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Picnic (1955)

Approved | | Drama, Romance | 16 February 1956 (USA)
Emotions are ignited amongst the complacent townsfolk when a handsome drifter arrives in a small Kansas community on the morning of the Labour Day picnic.

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Won 2 Oscars. Another 3 wins & 11 nominations. See more awards »

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Cast

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Christine Schoenwalder (as Elizabeth W. Wilson)
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Storyline

The morning of a small town Labor Day picnic, a drifter (Hal Carter) blows into town to visit an old fraternity buddy (Alan Benson) who also happens to be the son of the richest man in town. Hal is an egocentric braggart - all potential and no accomplishment. He meets up with Madge Owens, the town beauty queen and girlfriend of Alan Benson. Written by Erik L. Ellis <ele@eece.unm.edu>

Plot Summary | Add Synopsis

Taglines:

Electrically attracted to each other...Overwhelmingly engulfed by it...Guiltily in love! See more »

Genres:

Drama | Romance

Certificate:

Approved | See all certifications »
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Details

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Release Date:

16 February 1956 (USA)  »

Also Known As:

Picknick  »

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Technical Specs

Runtime:

| (DVD)

Sound Mix:

(RCA Sound Recording)

Color:

(Technicolor)

Aspect Ratio:

2.55 : 1
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Did You Know?

Trivia

French visa # 17940. See more »

Goofs

On the pier, when Rosemary Sidney forces Hal to dance with her, the flowery white earrings she's been wearing suddenly disappear. In the next shot, when she presses her head against Hal's cheek, Rosemary's earrings just as suddenly reappear, one of which scratches his face. She then apologizes and removes both earrings. See more »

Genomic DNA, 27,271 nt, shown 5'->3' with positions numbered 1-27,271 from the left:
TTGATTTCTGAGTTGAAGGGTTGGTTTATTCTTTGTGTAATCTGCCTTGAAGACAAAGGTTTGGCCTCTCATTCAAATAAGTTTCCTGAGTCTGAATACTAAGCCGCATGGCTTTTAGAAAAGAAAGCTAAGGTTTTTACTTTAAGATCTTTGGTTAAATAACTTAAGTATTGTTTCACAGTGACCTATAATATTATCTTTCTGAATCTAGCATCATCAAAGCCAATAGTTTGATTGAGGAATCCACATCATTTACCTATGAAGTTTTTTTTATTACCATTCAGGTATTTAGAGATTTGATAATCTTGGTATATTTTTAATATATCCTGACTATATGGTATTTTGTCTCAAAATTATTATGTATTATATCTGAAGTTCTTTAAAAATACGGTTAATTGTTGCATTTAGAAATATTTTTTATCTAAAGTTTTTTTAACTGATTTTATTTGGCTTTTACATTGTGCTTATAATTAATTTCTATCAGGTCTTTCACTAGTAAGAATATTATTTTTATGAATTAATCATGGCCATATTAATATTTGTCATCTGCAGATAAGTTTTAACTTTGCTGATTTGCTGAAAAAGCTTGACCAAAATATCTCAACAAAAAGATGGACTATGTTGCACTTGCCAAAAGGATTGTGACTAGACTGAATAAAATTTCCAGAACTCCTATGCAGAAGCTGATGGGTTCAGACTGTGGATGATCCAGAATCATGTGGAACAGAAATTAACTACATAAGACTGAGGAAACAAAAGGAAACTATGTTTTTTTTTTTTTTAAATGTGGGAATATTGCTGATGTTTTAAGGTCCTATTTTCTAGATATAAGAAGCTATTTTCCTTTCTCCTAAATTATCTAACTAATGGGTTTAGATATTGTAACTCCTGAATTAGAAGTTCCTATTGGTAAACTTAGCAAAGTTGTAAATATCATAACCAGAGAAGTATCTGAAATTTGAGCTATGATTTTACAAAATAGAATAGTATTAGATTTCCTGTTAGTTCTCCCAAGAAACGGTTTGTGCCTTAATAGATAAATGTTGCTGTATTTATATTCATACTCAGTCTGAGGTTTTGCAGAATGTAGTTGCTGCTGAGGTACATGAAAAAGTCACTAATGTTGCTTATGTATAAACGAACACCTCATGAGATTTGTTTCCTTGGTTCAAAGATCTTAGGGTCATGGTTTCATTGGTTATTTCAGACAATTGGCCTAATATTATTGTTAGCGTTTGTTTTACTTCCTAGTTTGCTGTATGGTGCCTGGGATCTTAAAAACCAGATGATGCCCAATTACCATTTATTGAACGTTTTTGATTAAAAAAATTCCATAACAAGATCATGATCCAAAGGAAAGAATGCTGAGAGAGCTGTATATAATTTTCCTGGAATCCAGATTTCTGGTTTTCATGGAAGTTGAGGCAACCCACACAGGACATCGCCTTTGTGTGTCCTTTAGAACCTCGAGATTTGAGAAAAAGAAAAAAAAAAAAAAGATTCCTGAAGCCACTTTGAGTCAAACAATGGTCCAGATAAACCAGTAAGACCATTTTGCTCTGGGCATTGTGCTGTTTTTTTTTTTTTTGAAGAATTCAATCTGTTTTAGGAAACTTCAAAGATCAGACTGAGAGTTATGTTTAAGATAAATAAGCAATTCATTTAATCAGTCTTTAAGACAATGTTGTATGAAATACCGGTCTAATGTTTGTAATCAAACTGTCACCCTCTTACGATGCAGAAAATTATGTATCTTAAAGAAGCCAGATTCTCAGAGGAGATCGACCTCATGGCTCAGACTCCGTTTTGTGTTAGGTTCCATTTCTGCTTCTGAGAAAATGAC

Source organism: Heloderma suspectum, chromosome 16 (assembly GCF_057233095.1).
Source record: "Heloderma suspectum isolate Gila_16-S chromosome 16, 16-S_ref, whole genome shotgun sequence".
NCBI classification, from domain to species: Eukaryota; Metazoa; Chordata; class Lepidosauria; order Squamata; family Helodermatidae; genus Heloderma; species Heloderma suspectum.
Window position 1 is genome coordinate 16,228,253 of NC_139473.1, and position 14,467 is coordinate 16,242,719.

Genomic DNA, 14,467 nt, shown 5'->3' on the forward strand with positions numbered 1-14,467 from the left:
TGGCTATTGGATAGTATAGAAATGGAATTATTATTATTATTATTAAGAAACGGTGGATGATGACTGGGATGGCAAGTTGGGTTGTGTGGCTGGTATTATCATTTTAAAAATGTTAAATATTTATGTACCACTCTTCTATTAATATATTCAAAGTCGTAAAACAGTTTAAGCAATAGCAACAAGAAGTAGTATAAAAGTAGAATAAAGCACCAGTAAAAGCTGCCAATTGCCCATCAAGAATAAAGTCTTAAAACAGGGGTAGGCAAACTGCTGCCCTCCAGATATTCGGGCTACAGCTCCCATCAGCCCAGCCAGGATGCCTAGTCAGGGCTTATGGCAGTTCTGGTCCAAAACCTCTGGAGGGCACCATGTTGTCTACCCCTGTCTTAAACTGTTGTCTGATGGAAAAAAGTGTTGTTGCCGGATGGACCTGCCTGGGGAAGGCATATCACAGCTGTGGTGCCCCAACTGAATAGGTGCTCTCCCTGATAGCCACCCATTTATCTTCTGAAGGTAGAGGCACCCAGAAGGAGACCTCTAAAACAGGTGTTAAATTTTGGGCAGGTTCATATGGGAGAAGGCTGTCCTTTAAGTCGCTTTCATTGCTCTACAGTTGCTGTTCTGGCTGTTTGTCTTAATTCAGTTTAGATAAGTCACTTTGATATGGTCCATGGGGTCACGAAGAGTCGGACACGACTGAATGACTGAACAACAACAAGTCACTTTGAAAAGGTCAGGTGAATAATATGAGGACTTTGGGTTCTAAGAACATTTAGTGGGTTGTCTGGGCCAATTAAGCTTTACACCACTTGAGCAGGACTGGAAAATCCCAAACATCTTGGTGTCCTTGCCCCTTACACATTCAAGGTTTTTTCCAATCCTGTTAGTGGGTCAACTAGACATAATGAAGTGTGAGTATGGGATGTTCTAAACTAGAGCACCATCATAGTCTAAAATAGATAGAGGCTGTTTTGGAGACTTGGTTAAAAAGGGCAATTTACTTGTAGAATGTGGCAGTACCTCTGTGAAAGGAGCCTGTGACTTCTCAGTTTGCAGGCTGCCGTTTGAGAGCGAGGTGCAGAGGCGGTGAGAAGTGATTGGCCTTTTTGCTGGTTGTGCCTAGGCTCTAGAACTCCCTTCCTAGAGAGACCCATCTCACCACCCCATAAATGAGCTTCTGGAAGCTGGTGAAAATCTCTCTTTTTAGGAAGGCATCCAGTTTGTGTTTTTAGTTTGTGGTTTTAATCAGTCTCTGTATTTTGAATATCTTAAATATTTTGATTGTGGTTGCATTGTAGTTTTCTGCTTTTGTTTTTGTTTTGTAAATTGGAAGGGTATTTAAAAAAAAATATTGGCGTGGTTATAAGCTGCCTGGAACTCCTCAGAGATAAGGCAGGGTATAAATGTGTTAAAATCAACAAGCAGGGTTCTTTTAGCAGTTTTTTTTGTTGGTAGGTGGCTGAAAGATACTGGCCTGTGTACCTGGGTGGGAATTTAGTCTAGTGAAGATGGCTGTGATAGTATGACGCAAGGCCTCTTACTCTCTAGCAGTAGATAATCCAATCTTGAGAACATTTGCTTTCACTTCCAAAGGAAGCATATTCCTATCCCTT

Quotes

Rosemary Sidney: [Giddily to her schoolteacher friends just prior to eloping] So long, girls! You know what you can tell the principal for me!
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Connections

Referenced in What's My Line?: Episode dated 5 February 1956 (1956) See more »

Soundtracks

Ain't She Sweet?
(uncredited)
Music by Milton Ager
Lyrics by Jack Yellen
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Frequently Asked Questions

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User Reviews

 
A Great Sense of Cinema
13 August 2007 | by (Buffalo, New York) – See all my reviews

Picnic was the second film that acclaimed stage director Joshua Logan did, adapting work that he had previously directed for Broadway. I absolutely marvel at Logan's sense of the cinema for someone who worked primarily in the theater. Had he concentrated on the screen instead, I'm sure Logan would have been as acclaimed as John Ford or Alfred Hitchcock or even Orson Welles.

William Inge's play Picnic is set in a small Kansas town where drifter William Holden comes to town to look up and old friend from college, Cliff Robertson. As it happens he arrives on Labor Day and the town is having their annual Labor Day picnic. In that 24 hours he changes the lives of all around him, mostly for the better. Especially the women folk.

Holden does a very good job in a role he was really miscast in. The part should have gone to Marlon Brando or James Dean or even Paul Newman. Newmwn was in the original Broadway cast, but in the Cliff Robertson part. The lead was done by Ralph Meeker.

The women of all ages go for Holden unbridled sexuality from Verna Felton, Betty Field, Rosalind Russell, Kim Novak, and Susan Strassberg in descending order of age. They all kind of like him, but Holden goes for Novak who's Robertson's girl. I think you can figure the rest of it out.

Arthur O'Connell as confirmed bachelor/boyfriend of Russell got an Academy Award nomination for Best Supporting Actor, but lost to Jack Lemmon in Mister Roberts which incidentally was directed by Joshua Logan on Broadway and uncredited for the screen when John Ford left the film. But the performance that was absolutely the best was that of Rosalind Russell as the schoolteacher who's approaching what would be called spinster hood and not liking it a bit. She's sending out a booty call to Holden that is unmistakable.

In her memoirs Russell said that when Logan asked her to take Eileen Heckart's part from Broadway, he didn't even get to finish the sentence when she agreed. Picnic was playing on Broadway the same time she was doing Wonderful Town and she admired the play by Inge and the work of Joshua Logan very much.

I like the individual performances in Picnic, but even more I like the way Logan used the whole town of Hutchinson, Kansas where the film was shot on location as a stage setting. One of the best transferals from stage to cinema ever and it sure helped to have someone at the helm who knew the property and knew how to accomplish his goal.

Picnic is a great view of America in the red states in the Eisenhower years and should not be missed.


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